skeptic2 said:
As I read the problem, "across the river and back" to me means that he ends up at his starting point. Your diagram indicates he would end up 2.6 downstream. In order for him to arrive back at his starting point you would have to interchange the 4.2 m/s and x on your diagram.

yes you are right. I now get 4.2m/s as the penguins average speed for part a

physicsnobrain said:
yes you are right. I now get 4.2m/s as the penguins average speed for part a

Is this number correct?

physicsnobrain said:
rude man said:
Oops silly error. Now with the correct numbers I get an avg spd of 3.8m/s

That's what I got.

How did you get 3.8 m/s? Can you show your work? I get a value slightly higher.

What did you get for part b?

skeptic2 said:
How did you get 3.8 m/s? Can you show your work? I get a value slightly higher.

What did you get for part b?

I got 3.8 for part b. For part a I got 4.2m/s.

skeptic2 said:
How did you get 3.8 m/s? Can you show your work? I get a value slightly higher.

What did you get for part b?

That was part b. Same as what you got.

I never answered part a but 4.2 looks wrong. 4.2 is his speed in calm water. I think the answer is the same as what you would have gotten in your original post: x^2 = 4.2^2 + 1.3^2.

rude man said:
That was part b. Same as what you got.

I never answered part a but 4.2 looks wrong. 4.2 is his speed in calm water. I think the answer is the same as what you would have gotten in your original post: x^2 = 4.2^2 + 1.3^2.

Are you sure? I think skeptic may have a point about having to return to the same starting point.

Yes, but I think the answer's the same. He would start upstream by a certain distance and wind up at the starting point, and the velocity vectors would be the same as if he wound up downstream by the same distance.

rude man said:
Yes, but I think the answer's the same. He would start upstream by a certain distance and wind up at the starting point, and the velocity vectors would be the same as if he wound up downstream by the same distance.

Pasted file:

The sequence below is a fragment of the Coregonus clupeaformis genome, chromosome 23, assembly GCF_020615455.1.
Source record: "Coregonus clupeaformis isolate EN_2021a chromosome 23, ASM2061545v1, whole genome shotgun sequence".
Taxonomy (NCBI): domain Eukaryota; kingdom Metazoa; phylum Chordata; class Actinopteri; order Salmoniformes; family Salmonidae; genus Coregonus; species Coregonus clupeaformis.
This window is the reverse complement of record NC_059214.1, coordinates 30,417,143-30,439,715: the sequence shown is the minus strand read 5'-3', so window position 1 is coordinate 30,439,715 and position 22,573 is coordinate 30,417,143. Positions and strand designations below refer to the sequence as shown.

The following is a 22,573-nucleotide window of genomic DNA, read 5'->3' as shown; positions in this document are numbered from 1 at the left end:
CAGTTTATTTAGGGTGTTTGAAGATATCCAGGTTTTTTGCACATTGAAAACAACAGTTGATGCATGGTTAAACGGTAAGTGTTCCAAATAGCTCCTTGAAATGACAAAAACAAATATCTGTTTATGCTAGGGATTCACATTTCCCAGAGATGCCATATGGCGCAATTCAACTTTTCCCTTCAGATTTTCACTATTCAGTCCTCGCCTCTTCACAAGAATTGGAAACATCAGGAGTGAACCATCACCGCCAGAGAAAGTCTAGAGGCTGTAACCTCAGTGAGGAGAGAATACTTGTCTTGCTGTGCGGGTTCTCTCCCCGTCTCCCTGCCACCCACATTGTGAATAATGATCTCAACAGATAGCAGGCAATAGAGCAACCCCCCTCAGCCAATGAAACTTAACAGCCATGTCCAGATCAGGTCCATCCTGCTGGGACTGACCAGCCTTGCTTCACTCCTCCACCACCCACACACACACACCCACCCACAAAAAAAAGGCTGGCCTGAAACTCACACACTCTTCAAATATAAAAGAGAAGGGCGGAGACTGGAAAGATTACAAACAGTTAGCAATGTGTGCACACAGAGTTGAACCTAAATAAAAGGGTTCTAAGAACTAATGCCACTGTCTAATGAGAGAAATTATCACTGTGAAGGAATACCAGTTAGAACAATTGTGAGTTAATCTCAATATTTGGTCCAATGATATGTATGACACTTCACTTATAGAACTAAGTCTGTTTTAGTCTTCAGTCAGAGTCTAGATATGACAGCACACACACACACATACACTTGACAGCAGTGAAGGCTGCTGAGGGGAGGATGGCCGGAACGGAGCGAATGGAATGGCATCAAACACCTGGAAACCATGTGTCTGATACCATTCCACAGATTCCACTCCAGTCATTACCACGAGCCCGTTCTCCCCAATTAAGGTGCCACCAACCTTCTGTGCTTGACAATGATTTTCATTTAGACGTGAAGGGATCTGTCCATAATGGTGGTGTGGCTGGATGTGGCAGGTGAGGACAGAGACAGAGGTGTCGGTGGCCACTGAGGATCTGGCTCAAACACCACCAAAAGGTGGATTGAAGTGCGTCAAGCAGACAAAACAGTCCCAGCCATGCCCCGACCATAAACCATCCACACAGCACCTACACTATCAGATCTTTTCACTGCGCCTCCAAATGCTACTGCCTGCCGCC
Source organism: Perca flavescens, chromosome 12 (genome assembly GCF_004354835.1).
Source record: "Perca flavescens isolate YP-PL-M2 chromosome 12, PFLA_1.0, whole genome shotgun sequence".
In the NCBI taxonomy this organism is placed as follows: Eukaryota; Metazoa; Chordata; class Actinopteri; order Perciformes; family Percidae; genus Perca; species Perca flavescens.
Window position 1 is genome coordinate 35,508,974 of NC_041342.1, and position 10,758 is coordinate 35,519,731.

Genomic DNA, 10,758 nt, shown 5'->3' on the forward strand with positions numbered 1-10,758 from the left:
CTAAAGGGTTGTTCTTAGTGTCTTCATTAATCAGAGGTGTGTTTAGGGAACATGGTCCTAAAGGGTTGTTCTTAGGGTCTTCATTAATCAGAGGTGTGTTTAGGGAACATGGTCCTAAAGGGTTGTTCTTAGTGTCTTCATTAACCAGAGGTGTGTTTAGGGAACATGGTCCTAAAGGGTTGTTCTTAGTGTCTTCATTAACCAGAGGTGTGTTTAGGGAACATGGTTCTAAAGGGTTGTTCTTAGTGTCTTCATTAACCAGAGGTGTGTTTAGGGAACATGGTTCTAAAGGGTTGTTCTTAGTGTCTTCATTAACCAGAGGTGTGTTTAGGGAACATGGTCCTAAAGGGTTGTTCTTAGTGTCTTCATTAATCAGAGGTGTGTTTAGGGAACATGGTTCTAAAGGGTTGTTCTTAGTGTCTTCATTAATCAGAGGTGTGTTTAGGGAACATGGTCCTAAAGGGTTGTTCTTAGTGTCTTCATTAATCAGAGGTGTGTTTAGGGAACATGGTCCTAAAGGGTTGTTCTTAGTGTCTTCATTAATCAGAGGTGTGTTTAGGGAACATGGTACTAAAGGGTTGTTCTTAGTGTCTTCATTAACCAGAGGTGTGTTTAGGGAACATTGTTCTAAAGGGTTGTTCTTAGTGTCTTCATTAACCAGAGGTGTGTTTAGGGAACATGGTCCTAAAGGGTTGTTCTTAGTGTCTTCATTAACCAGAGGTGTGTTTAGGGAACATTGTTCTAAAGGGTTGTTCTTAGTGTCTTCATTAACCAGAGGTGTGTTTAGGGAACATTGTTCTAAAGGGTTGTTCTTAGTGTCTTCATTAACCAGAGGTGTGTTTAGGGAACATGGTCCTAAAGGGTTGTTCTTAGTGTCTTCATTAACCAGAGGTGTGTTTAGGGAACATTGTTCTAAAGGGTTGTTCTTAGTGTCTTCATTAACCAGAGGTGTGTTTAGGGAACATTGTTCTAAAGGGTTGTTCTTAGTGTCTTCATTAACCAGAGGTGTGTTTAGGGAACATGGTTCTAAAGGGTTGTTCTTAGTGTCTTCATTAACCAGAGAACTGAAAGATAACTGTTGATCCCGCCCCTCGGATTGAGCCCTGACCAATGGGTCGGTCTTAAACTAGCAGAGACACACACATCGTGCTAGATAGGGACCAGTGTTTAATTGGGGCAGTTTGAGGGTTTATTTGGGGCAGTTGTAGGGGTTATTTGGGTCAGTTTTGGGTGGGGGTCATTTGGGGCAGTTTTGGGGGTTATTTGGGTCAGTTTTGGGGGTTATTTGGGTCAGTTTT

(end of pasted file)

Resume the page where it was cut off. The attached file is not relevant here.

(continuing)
Ok, well then in this case the avg speed is 4.4m/s

physicsnobrain said:
Ok, well then in this case the avg speed is 4.4m/s

Agreed.

I'm sorry, I think my post #16 was a little mixed up. I get the same answer as you, 3.8 m/s.

## 1. How is "Swimming Across River Question" relevant to science?

"Swimming Across River Question" is relevant to science as it involves understanding the principles of fluid dynamics and movement of objects through a fluid medium, which is essential in fields such as physics, engineering, and biology.

## 2. What factors affect the success of swimming across a river?

The success of swimming across a river depends on several factors such as the speed and direction of the river's current, the swimmer's strength and swimming technique, and the distance and obstacles in the river.

## 3. Can swimming across a river be dangerous?

Yes, swimming across a river can be dangerous, especially if the river has a strong current or obstacles such as rocks or debris. It is important to assess the risks and use proper safety precautions before attempting to swim across a river.

## 4. How can we apply the concept of swimming across a river in real-life situations?

The concept of swimming across a river can be applied in real-life situations such as designing watercrafts that can navigate through strong currents, predicting and managing the effects of river flooding, and understanding the movement of aquatic animals in their natural habitats.

## 5. What are some strategies for successfully swimming across a river?

Some strategies for successfully swimming across a river include finding the calmest and shortest route, using proper swimming techniques to conserve energy, and wearing appropriate safety gear such as a life jacket. It is also important to have a backup plan and to never swim alone.